Tactics Used To Find Golden State Killer Raise Privacy And Legal Questions Investigators used DNA and an online genealogical database to hunt down and arrest the Golden State Killer. But now those tactics are raising privacy and legal issues.
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Tactics Used To Find Golden State Killer Raise Privacy And Legal Questions

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Tactics Used To Find Golden State Killer Raise Privacy And Legal Questions

Tactics Used To Find Golden State Killer Raise Privacy And Legal Questions

Tactics Used To Find Golden State Killer Raise Privacy And Legal Questions

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Investigators used DNA and an online genealogical database to hunt down and arrest the Golden State Killer. But now those tactics are raising privacy and legal issues.

AILSA CHANG, HOST:

The Golden State Killer, who terrified Californians in the 1970s and '80s, is in custody. Prosecutors used DNA to track down and arrest the man who they say was a serial rapist and killer. Now we've learned that investigators used an online genealogical website that people use to trace their family histories. From Sacramento, Capital Public Radio's Adhiti Bandlamudi reports.

ADHITI BANDLAMUDI, BYLINE: When prosecutors announced this week they had caught the alleged Golden State Killer, they said they had finally tracked him down after collecting DNA from something that was discarded. Sacramento County Sheriff Scott Jones explained.

SCOTT JONES: We did a lot of exclusions of other folks, got this person that looked like he might be our guy and then were able to get a more workable sample of DNA.

BANDLAMUDI: They then made a match with DNA collected years ago from crime scenes throughout California where the suspect, Joseph James DeAngelo, allegedly committed 12 homicides, more than 45 rapes and more than 100 burglaries between 1976 and 1986. What they didn't initially reveal is how they first pinpointed DeAngelo as a suspect - turns out that was by accessing an online genealogy database. It was an innovative technique for a crime investigation. But since many people upload their own DNA to sites like ancestry.com or 23andMe to find distant cousins or sometimes even estranged parents. So that raised questions about the privacy of those sites and how much access law enforcement has to their own genetic information for use as evidence.

ANDREW MCLAUGHLIN: And so the policy implications of that I think are not clear. Is that a good thing? Is that a bad thing? Should we all just assume that at some point through other family members we're effectively going to be exposed to the world through our DNA, or do we want to have tighter privacy protections?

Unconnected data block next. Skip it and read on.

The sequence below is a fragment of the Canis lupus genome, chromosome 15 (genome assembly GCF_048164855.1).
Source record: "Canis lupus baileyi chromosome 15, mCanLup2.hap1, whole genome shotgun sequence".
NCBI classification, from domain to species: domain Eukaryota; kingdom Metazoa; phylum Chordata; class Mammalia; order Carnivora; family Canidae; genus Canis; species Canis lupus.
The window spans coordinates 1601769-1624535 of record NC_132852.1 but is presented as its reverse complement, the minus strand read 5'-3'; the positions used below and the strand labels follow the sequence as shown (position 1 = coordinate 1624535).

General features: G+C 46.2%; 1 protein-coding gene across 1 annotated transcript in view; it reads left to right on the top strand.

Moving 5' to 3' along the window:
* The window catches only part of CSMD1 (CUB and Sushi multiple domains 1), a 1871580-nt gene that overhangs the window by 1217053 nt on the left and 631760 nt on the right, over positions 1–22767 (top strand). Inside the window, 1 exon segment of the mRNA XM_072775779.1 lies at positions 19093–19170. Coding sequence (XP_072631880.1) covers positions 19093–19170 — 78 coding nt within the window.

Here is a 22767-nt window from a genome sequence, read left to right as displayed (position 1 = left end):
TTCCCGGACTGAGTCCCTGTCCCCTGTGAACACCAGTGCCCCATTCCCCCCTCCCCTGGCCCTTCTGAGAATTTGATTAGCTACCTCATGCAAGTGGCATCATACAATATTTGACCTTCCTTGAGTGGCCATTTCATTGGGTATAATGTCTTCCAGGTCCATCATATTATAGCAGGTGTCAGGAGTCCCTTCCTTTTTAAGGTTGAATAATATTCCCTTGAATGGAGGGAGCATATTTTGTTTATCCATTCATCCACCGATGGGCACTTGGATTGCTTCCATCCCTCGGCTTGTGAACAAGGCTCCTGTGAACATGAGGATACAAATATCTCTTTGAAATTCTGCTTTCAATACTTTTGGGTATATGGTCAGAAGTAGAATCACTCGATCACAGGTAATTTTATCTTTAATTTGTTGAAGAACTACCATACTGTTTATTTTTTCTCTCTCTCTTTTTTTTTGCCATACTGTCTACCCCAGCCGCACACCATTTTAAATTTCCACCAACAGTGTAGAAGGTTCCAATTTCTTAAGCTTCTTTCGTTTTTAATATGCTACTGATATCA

BANDLAMUDI: That's Andrew McLaughlin. He's an online privacy expert and the executive director of the Center for Innovative Thinking at Yale University. He questioned whether the legal ramifications for using DNA like this have been studied enough. Today, a genealogy site called GEDmatch said that it had been told its database had been used to identify the suspect. It's a free, open-source site based in Florida where users can upload their profiles from other sites like 23andMe. But unlike those other sites, GEDmatch is different in that the uploaded information is shared publicly.

In its statement, GEDmatch warned its users, quote, "although we were not approached by law enforcement or anyone else about the case or about the DNA, it has always been GEDmatch's policy to inform users that the database could be used for other uses." The company said any user who doesn't want their data used for non-genealogical uses should remove it from the site or not upload it in the first place. Big commercial sites quickly released statements reassuring users that their data is never shared publicly and that they had never been approached by authorities regarding the Golden State Killer. They said it's not their policy to release their customers' data to law enforcement agencies unless they get a court order. An investigator on the case, Paul Holes, told San Jose Mercury News that GEDmatch offered police a large pool of profiles and didn't require a court order.

But proponents of using DNA to help solve crimes are concerned that consumers will now think twice before using the sites. Margaret Press is the co-founder of the DNA Doe Project, an organization that uses DNA evidence to locate missing persons. She says the Doe Project specifically chose to stay away from criminal investigations.

MARGARET PRESS: For us, it was a very definite decision to not involve ourselves in areas where there are still legal and ethical issues that have not been worked out in the courts or in the public discourse.

BANDLAMUDI: What's tricky about this case is that DeAngelo didn't upload his own information into a genealogy database, but one of his relatives could have, and that's what would have led investigators back to him. McLaughlin from Yale says this has real implications for the way we think about our data.

MCLAUGHLIN: It sort of shows you how maybe a long-lost child or something like that could find you in a way that you would not want to be found despite the fact that you haven't opted into that service at all.

BANDLAMUDI: DeAngelo was arraigned today on the first of what will be multiple murder charges. He didn't enter a plea. He'll be in court again next month. For NPR News, I'm Adhiti Bandlamudi in Sacramento.

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